USNS Navajo Brings Employment, Hope to Houma
Gulf Island Fabrication’s shipyard subsidiary, Houma’s Gulf Island Shipyard, is tasked with the design and construction of the USNS Navajo (T-ATS 6), the future Naval ship named in honor of the Navajo Nation, after it was awarded a $63.5 million contract for the vessel in March 2018.
The USNS Navajo will be the lead ship in the Navy’s new class of towing, salvage and rescue vessels. The three T-ATF 166 and two T-ARS 50 class ships, which are expected to reach the end of their service lives in 2020, will be replaced by the new Navajo-class ships.
“When she joins the fleet, T-ATS 6 and her sister ships will play an absolutely critical role in our national defense strategy,” Navy Program Manager for the Support Ships, Boats and Craft Program Office Michael Kosar said during the keel laying ceremony for the USNS Navajo. “Unmatched versatility and flexibility, these ships will replace two existing classes of support and significantly enhance…the support we provide for our fleet sailors and Marines.”
In addition to how vital the USNS Navajo and the Navajo-class ships will be to the U.S. Navy, the construction of the ship will help the economy here in the Bayou Region. Many locals have been contracted to work on the ship, which will be constructed in the shipyard in Houma.
It is scheduled to be completed in March 2021.
In April of this year, Gulf Island was awarded a contract modification for the construction of two additional vessels: the future USNS Cherokee Nation (T-ATS 7) and USNS Saginaw Ojibwe Anishinabek (T-ATS 8), which will be constructed in Houma as well.
The original contract in 2018 includes options for seven additional vessels, which have the potential to bring the value of the contract to $522.7 million.
“We are extremely excited that the Navy has exercised these options for two additional vessels, which once again exemplifies the confidence and trust our customers have in Gulf Island and our ability to deliver a quality product. We look forward to working with the Navy on these very important projects and in the future on the remaining optionable T-ATS vessels if exercised,”Gulf Island President and CEO Kirk Meche said. “These projects support our efforts to diversify our backlog beyond offshore oil and gas and will contribute significantly to the utilization of our shipyard facilities.”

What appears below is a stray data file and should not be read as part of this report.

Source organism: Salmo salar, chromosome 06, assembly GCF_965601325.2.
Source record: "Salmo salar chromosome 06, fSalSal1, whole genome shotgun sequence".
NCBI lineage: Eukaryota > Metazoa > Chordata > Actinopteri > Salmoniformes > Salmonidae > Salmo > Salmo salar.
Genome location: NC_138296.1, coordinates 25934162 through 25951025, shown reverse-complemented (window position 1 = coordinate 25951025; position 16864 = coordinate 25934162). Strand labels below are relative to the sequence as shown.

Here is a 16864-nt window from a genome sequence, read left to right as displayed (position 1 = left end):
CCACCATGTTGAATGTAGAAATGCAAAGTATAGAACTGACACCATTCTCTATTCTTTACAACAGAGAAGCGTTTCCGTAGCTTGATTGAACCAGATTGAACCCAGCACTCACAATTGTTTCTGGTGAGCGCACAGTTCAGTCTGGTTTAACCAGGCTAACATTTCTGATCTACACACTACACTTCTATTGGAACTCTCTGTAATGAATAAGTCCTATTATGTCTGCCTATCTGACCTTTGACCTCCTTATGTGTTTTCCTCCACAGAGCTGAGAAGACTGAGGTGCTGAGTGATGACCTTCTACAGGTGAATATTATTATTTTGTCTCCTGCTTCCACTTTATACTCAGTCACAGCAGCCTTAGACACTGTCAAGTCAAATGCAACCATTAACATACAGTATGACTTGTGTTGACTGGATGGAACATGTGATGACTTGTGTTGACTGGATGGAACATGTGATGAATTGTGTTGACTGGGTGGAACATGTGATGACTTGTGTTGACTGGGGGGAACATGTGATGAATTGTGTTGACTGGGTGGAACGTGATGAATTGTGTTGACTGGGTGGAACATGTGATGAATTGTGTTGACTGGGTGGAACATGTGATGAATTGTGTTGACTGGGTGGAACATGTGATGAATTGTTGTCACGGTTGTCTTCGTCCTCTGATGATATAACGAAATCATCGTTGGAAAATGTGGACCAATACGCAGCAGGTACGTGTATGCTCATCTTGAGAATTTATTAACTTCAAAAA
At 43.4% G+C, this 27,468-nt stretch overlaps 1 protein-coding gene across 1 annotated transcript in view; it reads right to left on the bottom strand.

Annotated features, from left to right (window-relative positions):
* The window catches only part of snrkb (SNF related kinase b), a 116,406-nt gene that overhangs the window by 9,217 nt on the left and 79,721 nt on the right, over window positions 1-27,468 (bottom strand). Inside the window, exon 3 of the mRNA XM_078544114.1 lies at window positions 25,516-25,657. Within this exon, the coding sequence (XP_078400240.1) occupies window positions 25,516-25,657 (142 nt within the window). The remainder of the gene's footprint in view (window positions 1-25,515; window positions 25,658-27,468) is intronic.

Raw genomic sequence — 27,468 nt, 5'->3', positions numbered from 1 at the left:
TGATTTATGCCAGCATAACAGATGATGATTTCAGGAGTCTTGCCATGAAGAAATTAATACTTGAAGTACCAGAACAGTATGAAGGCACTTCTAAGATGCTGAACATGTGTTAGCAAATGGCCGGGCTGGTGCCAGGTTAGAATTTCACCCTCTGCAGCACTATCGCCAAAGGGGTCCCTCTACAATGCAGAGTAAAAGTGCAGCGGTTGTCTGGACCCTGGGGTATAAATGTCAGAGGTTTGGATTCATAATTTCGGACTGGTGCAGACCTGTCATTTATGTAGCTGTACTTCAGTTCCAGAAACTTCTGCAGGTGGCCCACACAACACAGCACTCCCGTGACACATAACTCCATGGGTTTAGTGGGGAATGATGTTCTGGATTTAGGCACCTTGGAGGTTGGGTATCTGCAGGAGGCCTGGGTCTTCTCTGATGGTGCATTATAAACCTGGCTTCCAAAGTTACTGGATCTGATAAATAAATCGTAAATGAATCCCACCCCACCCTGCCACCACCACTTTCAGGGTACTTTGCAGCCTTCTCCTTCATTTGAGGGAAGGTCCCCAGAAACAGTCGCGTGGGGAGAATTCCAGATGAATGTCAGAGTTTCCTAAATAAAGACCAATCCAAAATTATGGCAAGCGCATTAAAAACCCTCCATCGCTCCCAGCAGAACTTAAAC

USNS Keel Laying Ceremony
Gulf Island held a keel laying ceremony on Oct. 30 at the Houma-Terrebonne Civic Center for the USNS Navajo.
The ceremony opened with a presentation of colors by the Vandebilt Catholic High School Color Guard and playing of the national anthem by the school’s band.
Attendees heard remarks by Gulf Island Shipyard Chairman Jack Laborde, Kosar, Navajo Nation President Jonathon Nez, Speaker of the 24th Navajo Nation Council Seth Damon and Miss Navajo Nation 2006-2007 and USNS Navajo Sponsor Jocelyn Billy, among other guest speakers.
Terrebonne Parish President Gordon Dove, representatives from the office of U.S. Sen. John Kennedy and U.S. Rep. Garret Graves, U.S. military representatives and other Navajo government officials were among the audience.
Peter MacDonald, Navajo leader and code talker during World War II–who was also in attendance–was acknowledged with a standing ovation.
“During World War II, the Navajo Code Talkers, Marines Corps service members under the Department of the Navy, fought in the Pacific Theater, transmitting top-secret messages. By the end of the war, over 400 Code Talkers were trained for this unique service,” reads a press release by the Navajo Nation. “Today, the Navajo people continue to serve in Armed Forces at a higher rate than the national participation rate.”
Navajo Nation Spiritual Leaders Leroy Thinn, Kenneth Begishe and Thompson Billy conducted prayer dedications of the USNS Navajo.
The keel was authenticated by Nez, Damon and Billy, who signed their initials that were then engraved into the keel plate – which is the symbolic backbone of the ship.
The naming of the USNS Navajo is greatly contributed to late U.S. Sen. John McCain, after he advocated for and supported the National Defense Authorization Act for Fiscal Year 2018, which supported naming the new class of ships after the Navajo Nation.
“As the First Americans of this country, we are honored to celebrate this major milestone in our history. The milestone we celebrate today is the first of its kind for the Navajo Nation,” reads a statement by Nez. “Throughout our history, the Diné people have always been the caretakers and protectors of our sacred land in every branch of the Armed Forces, so we are very grateful that our selfless and brave Diné warriors are being recognized and honored through this historic ceremony.”•